Political Recognition and Æsthetic Judgement
The concept of recognition has been employed as a term of art in sovereign diplomacy, and in a philosophical tradition ranging from Plato to Hegel as an archetype of the emergence of political association leading to ethical civil relations. Recent liberal theorists have adapted the
Hegelian 'struggle for recognition' to strengthen the argument for humane respect and human rights in the modern, multicultural state. This article emphasizes the cognitive processes and perceptual capacities of recognition. Drawing on Kant and Arendt, this article argues for a broadly aesthetic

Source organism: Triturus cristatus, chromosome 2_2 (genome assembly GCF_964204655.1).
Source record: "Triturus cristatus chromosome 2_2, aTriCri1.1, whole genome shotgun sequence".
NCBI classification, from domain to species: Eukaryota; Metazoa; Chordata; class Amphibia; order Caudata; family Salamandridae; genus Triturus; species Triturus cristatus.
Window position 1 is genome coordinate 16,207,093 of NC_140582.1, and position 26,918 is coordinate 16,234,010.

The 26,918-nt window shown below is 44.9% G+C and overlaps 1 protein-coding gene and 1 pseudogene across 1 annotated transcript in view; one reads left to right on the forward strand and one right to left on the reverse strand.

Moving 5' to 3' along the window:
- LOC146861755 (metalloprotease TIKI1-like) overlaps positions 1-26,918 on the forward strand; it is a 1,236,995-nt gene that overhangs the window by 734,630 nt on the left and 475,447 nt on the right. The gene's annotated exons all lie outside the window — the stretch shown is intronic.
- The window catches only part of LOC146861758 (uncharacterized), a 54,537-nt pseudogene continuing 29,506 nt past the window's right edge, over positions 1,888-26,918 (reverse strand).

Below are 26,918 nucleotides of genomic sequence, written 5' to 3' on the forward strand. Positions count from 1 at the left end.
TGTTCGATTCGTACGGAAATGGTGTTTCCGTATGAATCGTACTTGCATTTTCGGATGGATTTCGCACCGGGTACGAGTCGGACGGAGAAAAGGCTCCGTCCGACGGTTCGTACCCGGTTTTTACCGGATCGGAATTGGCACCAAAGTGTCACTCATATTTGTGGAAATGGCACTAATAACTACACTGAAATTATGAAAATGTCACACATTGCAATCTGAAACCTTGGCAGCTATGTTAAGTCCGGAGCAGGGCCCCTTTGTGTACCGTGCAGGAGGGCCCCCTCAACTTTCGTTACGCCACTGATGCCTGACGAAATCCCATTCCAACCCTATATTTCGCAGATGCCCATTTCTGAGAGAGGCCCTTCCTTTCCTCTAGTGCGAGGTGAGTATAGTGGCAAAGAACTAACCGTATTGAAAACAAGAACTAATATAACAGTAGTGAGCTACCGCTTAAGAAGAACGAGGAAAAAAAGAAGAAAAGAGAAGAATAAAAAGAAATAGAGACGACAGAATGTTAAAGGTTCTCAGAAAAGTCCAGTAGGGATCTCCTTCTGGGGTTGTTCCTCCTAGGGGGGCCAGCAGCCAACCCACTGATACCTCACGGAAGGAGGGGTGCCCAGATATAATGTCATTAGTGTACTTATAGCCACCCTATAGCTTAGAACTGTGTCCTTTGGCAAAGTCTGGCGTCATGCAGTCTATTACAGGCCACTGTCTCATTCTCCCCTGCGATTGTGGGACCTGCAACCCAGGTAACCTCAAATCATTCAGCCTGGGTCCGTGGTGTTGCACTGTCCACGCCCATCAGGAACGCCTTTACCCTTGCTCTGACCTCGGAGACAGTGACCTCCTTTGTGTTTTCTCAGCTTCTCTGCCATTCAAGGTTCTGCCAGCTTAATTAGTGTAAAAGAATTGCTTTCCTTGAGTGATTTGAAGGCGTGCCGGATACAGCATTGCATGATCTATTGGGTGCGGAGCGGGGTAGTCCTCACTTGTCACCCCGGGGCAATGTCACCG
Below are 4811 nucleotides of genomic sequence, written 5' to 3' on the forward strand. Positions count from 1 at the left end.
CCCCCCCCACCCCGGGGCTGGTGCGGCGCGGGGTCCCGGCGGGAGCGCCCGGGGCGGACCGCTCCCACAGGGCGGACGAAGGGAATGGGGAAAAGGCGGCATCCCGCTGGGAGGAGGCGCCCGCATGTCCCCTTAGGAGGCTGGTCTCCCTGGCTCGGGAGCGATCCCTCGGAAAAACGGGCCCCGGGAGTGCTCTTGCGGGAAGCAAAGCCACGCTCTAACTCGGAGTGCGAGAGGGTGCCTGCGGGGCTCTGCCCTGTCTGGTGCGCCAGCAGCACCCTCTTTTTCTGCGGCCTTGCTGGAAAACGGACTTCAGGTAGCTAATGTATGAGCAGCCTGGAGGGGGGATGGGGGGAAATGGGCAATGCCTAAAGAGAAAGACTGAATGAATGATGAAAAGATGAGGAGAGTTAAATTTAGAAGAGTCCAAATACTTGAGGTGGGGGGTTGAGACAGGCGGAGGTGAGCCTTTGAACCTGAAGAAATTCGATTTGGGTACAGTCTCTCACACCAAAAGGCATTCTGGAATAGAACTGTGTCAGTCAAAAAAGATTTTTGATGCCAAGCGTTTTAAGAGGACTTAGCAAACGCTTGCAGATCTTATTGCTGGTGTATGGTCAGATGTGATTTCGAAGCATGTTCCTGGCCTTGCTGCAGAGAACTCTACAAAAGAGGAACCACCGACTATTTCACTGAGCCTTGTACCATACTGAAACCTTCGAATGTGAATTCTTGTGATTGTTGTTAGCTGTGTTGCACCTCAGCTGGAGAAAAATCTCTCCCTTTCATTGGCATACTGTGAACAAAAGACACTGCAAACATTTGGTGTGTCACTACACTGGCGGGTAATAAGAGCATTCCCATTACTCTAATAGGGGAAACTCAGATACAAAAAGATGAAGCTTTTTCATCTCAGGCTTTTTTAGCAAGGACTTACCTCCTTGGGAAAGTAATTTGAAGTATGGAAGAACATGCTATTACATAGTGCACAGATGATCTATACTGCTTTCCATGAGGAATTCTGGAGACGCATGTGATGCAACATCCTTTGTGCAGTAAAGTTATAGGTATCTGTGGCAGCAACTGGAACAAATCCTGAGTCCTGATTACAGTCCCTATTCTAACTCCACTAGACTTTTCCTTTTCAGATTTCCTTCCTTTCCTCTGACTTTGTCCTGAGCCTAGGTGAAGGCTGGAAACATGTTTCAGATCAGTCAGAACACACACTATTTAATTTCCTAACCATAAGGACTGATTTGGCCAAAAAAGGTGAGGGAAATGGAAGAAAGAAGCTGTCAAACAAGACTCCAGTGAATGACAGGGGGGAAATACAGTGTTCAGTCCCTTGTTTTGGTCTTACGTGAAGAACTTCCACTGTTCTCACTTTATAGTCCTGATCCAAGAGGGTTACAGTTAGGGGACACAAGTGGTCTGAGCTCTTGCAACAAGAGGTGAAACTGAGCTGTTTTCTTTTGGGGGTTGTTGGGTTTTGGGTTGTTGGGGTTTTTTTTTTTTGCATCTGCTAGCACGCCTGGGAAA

view of politics as a basis for ethical and moral appraisal, and illustrates this approach with hypothetical and actual examples of politics and art.